The working draft fourth chapter asks why the Soviet Union failed to develop a national network project contemporary with the US ARPANET. Several leads in the working chapter include, one, that the first person to conceive of a national computer network for civilian use was the Soviet cyberneticist and Engineer Colonel, Anatolii Kitov; that Soviet economic cybernetics tried repeatedly but could not build this network in part, two, due to the cybernetic-inspired correspondence in the hierarchically decentralized designs of both Soviet networks and Soviet bureaucracies and, in part, three, because the technical support for the network failed to appear due to unregulated competition in the Soviet bureaucracy, while the ARPANET succeed in part due to state subsidies and centralized institutions that supported them. Whatever the shape of the final narrative, the failure of the Soviet networks offer a cautionary tale about thinking with cybernetics across information science and society. Pending a grant to spend the summer in Paris writing and researching under Bruno Latour, the case study of the French Minitel network (with its centralized state support and decentralized design) may add a third dimension to this chapter case study.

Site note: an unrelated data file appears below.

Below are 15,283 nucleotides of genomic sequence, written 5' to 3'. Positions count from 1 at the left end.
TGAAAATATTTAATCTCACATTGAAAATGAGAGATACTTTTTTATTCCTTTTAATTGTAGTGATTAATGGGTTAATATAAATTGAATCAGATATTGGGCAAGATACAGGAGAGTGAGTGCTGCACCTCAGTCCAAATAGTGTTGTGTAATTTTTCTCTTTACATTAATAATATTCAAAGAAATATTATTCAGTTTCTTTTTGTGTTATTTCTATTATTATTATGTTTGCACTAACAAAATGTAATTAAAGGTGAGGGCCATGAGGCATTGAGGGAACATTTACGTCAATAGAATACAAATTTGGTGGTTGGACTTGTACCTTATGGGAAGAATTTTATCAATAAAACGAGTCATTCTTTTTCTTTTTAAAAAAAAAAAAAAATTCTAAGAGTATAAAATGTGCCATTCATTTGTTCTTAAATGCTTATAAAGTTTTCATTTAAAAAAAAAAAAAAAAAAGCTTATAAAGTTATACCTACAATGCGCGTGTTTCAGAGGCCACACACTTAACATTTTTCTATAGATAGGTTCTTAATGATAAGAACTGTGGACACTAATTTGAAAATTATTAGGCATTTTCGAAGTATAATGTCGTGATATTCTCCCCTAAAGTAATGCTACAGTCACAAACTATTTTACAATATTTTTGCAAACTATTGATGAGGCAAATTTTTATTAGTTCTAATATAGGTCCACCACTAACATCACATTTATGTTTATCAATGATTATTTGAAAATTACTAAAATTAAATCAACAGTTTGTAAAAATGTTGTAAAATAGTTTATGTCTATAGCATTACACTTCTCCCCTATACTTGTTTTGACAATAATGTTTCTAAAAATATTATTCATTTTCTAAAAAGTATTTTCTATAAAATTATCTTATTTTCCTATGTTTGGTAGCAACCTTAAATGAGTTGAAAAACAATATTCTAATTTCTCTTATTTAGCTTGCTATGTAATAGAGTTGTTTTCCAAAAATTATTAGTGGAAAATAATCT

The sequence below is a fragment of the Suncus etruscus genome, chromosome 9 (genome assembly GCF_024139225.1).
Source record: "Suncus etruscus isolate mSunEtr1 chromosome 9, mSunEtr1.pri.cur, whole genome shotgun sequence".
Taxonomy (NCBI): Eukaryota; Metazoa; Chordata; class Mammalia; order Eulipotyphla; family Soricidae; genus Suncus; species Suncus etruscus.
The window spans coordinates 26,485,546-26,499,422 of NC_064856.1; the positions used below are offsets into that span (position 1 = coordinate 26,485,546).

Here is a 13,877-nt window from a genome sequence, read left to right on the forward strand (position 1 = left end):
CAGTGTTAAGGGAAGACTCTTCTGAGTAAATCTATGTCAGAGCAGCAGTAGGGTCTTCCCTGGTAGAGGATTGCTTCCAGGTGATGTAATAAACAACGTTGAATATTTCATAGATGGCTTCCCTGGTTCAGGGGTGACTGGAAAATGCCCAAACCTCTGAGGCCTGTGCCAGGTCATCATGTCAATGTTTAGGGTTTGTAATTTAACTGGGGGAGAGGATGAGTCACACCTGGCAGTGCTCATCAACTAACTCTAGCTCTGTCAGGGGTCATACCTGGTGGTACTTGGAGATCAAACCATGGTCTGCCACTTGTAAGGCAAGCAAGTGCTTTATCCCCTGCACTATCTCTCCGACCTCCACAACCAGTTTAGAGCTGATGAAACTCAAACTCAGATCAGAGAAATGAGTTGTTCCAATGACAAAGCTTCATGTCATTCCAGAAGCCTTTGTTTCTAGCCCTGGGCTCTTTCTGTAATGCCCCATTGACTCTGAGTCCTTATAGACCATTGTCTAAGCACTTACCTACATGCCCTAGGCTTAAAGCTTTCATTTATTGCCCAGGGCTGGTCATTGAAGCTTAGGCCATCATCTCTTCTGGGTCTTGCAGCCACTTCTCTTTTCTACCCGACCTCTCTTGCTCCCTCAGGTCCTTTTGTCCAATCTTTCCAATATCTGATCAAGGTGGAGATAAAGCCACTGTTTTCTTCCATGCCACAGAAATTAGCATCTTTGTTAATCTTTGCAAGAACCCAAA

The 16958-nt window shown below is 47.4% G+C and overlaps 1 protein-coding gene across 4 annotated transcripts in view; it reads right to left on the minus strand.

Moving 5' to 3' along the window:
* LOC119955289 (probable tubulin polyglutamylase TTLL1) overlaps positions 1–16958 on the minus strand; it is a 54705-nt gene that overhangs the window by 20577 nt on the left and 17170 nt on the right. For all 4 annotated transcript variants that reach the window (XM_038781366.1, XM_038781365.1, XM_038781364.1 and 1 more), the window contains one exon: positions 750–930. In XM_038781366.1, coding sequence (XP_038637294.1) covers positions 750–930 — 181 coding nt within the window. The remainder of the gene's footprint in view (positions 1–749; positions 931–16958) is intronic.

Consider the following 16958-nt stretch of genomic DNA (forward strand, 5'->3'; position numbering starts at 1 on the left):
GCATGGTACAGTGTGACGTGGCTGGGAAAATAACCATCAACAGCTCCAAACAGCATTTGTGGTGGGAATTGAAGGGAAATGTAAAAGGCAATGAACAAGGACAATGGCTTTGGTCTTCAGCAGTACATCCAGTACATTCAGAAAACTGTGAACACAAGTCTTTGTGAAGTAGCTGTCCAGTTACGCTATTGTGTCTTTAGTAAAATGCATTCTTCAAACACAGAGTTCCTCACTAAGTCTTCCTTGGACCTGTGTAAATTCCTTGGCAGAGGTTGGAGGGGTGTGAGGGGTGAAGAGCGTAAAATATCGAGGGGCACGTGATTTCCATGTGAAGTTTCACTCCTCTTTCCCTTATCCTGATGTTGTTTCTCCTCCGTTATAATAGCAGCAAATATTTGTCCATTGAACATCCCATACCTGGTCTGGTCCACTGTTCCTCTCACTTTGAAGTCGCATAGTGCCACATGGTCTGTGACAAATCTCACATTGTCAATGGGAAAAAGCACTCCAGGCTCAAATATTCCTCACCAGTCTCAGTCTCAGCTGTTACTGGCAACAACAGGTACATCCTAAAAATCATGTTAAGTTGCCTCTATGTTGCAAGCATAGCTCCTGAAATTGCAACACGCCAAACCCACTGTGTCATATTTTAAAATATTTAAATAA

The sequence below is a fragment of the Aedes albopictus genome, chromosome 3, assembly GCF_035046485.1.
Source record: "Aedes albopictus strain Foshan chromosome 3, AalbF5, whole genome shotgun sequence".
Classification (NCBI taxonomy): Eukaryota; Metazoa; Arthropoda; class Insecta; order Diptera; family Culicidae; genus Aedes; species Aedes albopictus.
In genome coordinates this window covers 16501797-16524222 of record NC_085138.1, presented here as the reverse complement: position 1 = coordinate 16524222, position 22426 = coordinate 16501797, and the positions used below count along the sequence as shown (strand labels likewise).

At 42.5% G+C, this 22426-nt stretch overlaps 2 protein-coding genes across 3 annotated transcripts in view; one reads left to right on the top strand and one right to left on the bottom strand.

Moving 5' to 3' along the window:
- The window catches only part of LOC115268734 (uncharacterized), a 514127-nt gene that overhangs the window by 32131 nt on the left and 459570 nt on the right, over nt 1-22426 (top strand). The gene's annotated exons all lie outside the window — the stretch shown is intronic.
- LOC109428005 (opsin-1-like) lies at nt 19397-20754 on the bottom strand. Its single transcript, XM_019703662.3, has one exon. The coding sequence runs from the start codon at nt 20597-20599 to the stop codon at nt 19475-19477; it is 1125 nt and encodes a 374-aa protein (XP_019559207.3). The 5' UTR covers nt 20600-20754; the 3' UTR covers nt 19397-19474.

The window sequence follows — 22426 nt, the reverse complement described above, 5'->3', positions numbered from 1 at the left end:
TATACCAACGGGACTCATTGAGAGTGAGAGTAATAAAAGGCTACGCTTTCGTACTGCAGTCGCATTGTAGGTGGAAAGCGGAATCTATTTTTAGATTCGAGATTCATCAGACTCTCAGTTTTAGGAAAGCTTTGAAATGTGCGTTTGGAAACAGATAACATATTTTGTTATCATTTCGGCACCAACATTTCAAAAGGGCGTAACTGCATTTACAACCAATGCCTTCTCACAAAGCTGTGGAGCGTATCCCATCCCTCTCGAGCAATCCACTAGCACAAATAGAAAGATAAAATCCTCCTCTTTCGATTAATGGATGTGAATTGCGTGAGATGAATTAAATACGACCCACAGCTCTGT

The unwritten conclusion will aim to review, analyze, and rethink what such reconstructed shifts in cold war cybernetics may offer and correct in contemporary understandings of information.